Calling All Economists: Challenging the Status Quo
In recent times, economic consensus has been that a weaker currency either directly leads to inflation or, for a debtor, exports it to creditor nations. Also, in developed markets, it is harder for companies to raise prices, so inflation remains tepid. This can be seen in the wake of the Fed embarking on QE2 in 2010; inflation was prevalent but not as strong as it was in other countries such as China and India, who's central banks had to hike rates repeatedly to fight the inflation threat. The question becomes: is this dynamic of exported inflation unique to the US or is it a real effect for all developed/debtor nations?
Let's take Europe now as a case study. The European Central Bank has expanded its balance sheet tremendously through crisis fighting measures and recently the euro has fallen to levels not seen since 2010, when the debt crisis first flared up. As I wrote here, Europe has not seen this. There are lots of pressures across the continent, and yet inflation continues to rage, with ECB President Draghi saying that he expects inflation between 2.3-2.5% this year. The inflationary pressures of ECB balance sheet expansion are conflicting with the deflationary pressures of bank deleveraging.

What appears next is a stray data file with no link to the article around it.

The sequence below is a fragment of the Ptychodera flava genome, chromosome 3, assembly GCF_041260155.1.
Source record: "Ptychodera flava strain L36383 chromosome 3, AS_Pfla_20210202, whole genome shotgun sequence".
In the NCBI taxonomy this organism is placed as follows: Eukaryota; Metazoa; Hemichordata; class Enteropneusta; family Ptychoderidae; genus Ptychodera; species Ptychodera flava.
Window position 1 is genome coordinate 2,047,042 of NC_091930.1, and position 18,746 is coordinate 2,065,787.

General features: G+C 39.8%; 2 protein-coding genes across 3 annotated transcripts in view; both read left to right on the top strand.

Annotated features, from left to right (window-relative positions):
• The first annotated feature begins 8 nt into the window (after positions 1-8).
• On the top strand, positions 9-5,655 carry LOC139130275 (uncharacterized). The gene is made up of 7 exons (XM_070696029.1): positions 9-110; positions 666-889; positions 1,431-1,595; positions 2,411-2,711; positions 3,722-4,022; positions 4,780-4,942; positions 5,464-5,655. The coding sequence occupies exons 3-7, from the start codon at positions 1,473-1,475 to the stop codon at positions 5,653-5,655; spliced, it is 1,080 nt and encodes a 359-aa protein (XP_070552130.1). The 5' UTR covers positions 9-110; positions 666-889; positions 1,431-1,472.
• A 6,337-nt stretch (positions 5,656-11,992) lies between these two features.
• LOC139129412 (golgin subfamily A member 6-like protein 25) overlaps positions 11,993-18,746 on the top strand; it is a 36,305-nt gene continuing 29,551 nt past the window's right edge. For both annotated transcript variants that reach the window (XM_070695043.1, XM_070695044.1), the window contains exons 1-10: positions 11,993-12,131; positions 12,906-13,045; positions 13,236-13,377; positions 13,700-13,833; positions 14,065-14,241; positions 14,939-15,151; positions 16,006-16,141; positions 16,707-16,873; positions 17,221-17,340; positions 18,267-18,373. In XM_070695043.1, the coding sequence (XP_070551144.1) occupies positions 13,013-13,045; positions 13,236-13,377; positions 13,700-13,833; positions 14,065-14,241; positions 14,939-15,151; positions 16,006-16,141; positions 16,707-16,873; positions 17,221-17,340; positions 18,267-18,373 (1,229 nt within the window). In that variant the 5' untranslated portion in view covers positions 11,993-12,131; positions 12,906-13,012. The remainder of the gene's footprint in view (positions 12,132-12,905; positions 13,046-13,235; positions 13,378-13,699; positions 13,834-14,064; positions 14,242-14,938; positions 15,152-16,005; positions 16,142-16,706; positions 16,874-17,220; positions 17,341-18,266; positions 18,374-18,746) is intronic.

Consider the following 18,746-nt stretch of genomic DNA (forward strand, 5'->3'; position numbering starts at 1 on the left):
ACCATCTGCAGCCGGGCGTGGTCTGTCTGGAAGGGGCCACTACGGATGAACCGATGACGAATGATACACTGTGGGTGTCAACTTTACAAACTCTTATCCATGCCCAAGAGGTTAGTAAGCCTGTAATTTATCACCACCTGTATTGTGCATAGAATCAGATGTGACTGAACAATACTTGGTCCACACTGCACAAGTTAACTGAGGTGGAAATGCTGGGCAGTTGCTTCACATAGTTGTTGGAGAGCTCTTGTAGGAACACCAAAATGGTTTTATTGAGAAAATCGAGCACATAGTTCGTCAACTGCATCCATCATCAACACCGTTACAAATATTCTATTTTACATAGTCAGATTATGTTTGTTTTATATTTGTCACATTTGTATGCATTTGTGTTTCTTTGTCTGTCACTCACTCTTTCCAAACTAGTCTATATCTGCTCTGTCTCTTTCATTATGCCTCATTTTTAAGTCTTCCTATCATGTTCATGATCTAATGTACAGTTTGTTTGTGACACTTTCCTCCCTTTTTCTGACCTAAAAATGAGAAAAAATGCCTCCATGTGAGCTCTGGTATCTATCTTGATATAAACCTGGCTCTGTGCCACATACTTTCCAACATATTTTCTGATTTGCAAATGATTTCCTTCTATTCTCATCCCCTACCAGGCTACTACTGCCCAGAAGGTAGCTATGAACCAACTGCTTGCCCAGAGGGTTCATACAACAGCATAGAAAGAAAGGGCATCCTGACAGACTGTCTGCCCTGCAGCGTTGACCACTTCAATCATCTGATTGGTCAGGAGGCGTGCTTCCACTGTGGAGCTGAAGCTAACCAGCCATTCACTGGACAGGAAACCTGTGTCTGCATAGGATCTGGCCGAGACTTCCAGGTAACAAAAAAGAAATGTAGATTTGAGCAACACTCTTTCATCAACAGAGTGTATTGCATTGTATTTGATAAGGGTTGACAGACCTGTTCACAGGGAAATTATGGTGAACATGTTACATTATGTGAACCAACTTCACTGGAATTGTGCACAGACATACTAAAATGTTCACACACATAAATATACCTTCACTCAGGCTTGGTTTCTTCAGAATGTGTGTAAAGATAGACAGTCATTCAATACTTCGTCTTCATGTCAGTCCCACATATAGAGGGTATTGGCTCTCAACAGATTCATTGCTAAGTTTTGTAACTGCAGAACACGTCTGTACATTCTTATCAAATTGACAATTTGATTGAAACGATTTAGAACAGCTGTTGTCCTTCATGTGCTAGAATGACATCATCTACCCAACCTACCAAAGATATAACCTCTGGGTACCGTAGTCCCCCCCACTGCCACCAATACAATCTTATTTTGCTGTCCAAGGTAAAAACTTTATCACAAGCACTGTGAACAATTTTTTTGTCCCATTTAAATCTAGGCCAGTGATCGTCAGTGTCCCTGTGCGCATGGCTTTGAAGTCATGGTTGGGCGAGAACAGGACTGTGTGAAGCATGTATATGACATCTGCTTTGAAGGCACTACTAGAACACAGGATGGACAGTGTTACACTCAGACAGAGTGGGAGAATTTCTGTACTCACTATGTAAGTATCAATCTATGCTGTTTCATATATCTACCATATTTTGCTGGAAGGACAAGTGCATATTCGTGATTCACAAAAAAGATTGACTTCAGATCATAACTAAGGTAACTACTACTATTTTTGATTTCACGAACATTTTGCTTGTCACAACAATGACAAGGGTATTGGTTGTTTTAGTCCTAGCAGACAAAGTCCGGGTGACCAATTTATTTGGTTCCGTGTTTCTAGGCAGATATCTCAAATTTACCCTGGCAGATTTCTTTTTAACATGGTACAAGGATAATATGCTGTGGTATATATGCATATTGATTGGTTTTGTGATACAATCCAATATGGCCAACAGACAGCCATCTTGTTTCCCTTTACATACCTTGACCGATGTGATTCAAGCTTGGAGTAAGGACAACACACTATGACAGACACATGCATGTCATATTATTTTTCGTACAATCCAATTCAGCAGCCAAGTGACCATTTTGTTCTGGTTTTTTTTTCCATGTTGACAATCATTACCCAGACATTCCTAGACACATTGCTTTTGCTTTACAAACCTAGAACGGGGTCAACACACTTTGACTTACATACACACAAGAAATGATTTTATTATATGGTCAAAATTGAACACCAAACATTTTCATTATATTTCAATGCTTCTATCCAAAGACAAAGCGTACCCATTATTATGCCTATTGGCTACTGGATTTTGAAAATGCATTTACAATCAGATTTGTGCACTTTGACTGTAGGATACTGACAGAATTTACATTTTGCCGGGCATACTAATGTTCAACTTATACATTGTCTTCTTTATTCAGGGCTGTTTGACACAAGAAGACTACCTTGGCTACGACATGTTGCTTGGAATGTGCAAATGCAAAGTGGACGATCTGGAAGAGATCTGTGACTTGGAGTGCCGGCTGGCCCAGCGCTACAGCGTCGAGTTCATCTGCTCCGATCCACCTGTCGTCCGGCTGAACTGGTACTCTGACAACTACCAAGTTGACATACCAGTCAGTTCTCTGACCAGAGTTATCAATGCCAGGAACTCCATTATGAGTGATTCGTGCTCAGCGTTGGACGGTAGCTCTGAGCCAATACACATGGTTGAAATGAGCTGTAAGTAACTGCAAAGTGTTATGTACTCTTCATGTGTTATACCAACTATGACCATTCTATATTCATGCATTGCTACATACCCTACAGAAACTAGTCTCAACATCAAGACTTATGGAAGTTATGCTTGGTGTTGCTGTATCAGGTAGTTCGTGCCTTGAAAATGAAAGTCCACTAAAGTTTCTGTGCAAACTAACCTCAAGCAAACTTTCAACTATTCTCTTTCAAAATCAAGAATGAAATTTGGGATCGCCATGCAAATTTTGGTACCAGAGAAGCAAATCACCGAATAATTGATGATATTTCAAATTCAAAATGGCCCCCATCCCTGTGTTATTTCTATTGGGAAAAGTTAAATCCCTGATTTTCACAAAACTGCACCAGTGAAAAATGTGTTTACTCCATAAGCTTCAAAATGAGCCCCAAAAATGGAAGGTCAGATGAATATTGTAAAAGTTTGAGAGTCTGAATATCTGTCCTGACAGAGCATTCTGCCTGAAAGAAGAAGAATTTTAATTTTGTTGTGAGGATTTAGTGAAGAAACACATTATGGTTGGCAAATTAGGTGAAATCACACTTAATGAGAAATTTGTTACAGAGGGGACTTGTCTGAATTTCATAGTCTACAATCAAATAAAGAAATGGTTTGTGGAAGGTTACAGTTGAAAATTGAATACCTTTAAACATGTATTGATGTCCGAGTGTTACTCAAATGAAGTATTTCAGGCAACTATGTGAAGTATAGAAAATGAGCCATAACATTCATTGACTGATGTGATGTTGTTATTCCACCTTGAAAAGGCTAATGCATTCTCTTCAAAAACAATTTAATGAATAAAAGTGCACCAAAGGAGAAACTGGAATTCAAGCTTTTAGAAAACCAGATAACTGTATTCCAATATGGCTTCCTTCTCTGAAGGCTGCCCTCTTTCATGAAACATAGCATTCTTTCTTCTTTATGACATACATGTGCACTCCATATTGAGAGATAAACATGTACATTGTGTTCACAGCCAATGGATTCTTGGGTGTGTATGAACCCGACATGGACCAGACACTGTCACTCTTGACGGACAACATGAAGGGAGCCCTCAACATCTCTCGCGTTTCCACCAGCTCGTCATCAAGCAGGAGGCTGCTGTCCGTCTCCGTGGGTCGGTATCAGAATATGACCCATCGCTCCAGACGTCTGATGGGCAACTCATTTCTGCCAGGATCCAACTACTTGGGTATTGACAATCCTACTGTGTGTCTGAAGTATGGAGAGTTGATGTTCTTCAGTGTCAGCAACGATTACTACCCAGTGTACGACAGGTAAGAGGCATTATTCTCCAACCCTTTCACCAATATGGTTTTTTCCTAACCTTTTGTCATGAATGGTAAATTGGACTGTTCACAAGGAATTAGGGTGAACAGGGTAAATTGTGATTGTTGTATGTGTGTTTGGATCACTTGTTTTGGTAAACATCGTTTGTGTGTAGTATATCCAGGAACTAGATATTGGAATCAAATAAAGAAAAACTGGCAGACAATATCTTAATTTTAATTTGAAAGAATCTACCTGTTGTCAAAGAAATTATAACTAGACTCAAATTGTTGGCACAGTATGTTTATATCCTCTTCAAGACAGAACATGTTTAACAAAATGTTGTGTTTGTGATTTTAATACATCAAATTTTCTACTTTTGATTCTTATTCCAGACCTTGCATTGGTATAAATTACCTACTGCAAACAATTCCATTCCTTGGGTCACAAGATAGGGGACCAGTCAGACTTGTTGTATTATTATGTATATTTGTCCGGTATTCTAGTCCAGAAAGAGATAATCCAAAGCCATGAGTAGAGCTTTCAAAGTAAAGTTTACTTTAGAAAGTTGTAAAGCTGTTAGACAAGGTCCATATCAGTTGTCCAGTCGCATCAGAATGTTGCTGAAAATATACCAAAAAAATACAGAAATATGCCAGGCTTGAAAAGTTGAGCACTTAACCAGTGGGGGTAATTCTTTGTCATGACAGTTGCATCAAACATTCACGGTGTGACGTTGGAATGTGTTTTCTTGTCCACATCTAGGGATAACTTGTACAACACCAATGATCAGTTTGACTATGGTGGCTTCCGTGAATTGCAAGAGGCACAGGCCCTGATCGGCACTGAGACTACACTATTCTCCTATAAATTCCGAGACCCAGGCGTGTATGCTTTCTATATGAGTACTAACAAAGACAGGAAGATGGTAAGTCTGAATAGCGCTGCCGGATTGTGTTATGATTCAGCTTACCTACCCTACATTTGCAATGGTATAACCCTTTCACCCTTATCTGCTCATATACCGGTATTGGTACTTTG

In 2010, banks around the world were still deleveraging following the financial crisis. The deflationary pressures in each country offset each other, but inflationary pressures due to uncoordinated central bank action (QE2) sent inflation abroad. In 2012, it is really only European banks deleveraging. Inflation remains in Europe, and yet the US has seen disinflationary, if not deflationary, pressures recently. So here is my theory: in the wake of global bank deleveraging, central banks can export inflation, but in the wake of unilateral bank deleveraging, the deflationary effects of deleveraging and the contraction of the shadow banking system has a larger impact on inflation than does central bank balance sheet expansion. In this scenario, inflationary pressures caused by the expansionary policy stay domestic as foreign bondholders continue to dump bonds and the inflation is not passed on through the currency exchanges that foreigners would require.
I'm no tenured economist, I'm just highlighting what is blatantly visible in the market. I could be correct, or it could just be that nothing matters except for Bernanke. As an academic, I like to think that there is a rational explanation for things. I hope that the Bernanke effect isn't true, even though evidence argues the contrary. All in all, the current situation in Europe is challenging current economic theory, and this is exactly what I am calling into question.
© 2016 Benzinga.com. Benzinga does not provide investment advice. All rights reserved.